Bacteria Fuel Tiny Protein Factories of the Net-Zero Future

Fancy a high-protein bacteria burger? Katelijne Bekers is betting you will.

When it comes to decarbonizing our food supply, protein presents a Pandora’s box of problems. From methane-emitting cattle to the space and resources consumed by factory farming, standard modes of producing this vital nutrient can leave a conscientious consumer in a state of despair.

That’s where Bekers comes in.

“A bacterial cell is 60-70% protein,” says Bekers, whose company, MicroHarvest, was one of the winners in the BloombergNEF Pioneers awards last month. “Bacteria are normally used to create structure or flavor, but actually they are very efficient protein-production factories. [So] we use the bacteria itself as a protein ingredient.”

Harnessing the power of these pint-sized protein powerhouses, MicroHarvest has developed a process for growing, harvesting, and drying fermented bacteria that are similar to the microbes found in yogurt or kimchi. The result is a protein-packed powder that companies can incorporate into food, pet food and livestock feed.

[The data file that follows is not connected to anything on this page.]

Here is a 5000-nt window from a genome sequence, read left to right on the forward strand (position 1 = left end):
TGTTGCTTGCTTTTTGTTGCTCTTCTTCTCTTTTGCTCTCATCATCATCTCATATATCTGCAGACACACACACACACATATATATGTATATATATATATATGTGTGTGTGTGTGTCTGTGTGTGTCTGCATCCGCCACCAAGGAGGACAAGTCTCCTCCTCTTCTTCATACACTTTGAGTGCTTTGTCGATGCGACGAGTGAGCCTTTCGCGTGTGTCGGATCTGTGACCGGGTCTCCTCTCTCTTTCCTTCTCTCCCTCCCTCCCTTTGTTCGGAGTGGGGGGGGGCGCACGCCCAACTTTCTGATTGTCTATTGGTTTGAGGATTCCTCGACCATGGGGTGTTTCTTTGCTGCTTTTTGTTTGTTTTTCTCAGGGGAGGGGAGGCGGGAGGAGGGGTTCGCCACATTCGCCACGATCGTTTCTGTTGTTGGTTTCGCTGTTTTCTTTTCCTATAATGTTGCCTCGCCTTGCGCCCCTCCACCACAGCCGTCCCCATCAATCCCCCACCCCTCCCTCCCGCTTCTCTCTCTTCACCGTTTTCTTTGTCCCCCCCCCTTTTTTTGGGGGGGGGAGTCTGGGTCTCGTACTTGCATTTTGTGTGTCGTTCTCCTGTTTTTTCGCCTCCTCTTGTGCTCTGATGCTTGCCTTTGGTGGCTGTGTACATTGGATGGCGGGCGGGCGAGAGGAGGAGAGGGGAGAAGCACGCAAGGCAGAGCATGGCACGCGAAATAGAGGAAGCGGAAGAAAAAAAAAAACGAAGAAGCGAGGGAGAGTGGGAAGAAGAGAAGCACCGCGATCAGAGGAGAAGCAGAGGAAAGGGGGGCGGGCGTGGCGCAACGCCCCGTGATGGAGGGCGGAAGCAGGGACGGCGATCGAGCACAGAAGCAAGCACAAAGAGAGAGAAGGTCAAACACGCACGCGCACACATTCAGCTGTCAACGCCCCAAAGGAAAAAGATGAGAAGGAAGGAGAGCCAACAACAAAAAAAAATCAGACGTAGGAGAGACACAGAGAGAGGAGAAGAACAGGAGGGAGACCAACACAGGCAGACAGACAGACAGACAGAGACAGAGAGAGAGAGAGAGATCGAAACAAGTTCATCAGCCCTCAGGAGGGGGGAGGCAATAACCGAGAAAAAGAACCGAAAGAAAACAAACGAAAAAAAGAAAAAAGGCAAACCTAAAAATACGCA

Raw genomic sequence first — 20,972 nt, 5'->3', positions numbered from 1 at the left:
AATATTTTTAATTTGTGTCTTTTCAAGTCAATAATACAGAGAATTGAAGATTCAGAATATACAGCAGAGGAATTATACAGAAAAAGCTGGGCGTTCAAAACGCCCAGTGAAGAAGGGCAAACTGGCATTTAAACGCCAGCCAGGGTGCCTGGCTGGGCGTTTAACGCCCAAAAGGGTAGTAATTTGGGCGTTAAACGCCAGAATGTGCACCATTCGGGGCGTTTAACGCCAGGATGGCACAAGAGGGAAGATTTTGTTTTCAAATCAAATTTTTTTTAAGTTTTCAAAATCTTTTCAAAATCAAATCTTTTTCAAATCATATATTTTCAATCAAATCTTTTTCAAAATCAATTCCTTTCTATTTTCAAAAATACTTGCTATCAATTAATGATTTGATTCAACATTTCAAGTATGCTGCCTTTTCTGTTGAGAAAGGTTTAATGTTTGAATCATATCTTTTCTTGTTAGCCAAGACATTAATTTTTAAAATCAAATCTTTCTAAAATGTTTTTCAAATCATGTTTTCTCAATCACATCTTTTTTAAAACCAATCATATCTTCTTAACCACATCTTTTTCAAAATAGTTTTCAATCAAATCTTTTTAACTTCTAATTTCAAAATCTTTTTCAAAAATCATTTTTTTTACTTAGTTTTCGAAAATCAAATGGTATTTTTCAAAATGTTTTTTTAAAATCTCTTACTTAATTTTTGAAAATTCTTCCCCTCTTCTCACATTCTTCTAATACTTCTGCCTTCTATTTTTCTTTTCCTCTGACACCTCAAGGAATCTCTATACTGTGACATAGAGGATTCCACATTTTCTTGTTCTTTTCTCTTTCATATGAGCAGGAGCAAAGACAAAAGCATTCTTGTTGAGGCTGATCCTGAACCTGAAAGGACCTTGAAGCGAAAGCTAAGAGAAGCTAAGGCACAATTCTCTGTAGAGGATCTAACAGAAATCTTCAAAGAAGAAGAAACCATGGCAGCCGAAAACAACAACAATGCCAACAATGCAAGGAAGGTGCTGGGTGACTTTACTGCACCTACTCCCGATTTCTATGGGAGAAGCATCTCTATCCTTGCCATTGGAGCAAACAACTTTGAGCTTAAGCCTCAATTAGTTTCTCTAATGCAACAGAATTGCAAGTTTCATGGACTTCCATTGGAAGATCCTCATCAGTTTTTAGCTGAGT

The benefits of MicroHarvest’s process are manifold. The company believes its product reduces land use by 99% and carbon dioxide emissions by more than 70%, relative to beef-derived protein. MicroHarvest protein is ready in around 24 hours, compared to the months or years necessary to bring plant- or animal-based proteins to maturity. And the portability of the process means that, given the correct infrastructure, MicroHarvest protein can be grown anywhere.

Working bacterial protein into diets isn’t a slam dunk quite yet. There are still regulatory hurdles to overcome, following which MicroHarvest will have to convince manufacturers to incorporate the protein into their prepared foods. Yet Bekers isn’t worried. “Make it taste great,” she says, “and people will want to use it.”

In this interview, recorded live at the BNEF Summit New York, Bekers discusses MicroHarvest’s process and product, the challenges inherent in bringing a new foodstuff to market, and what comes next for her company.

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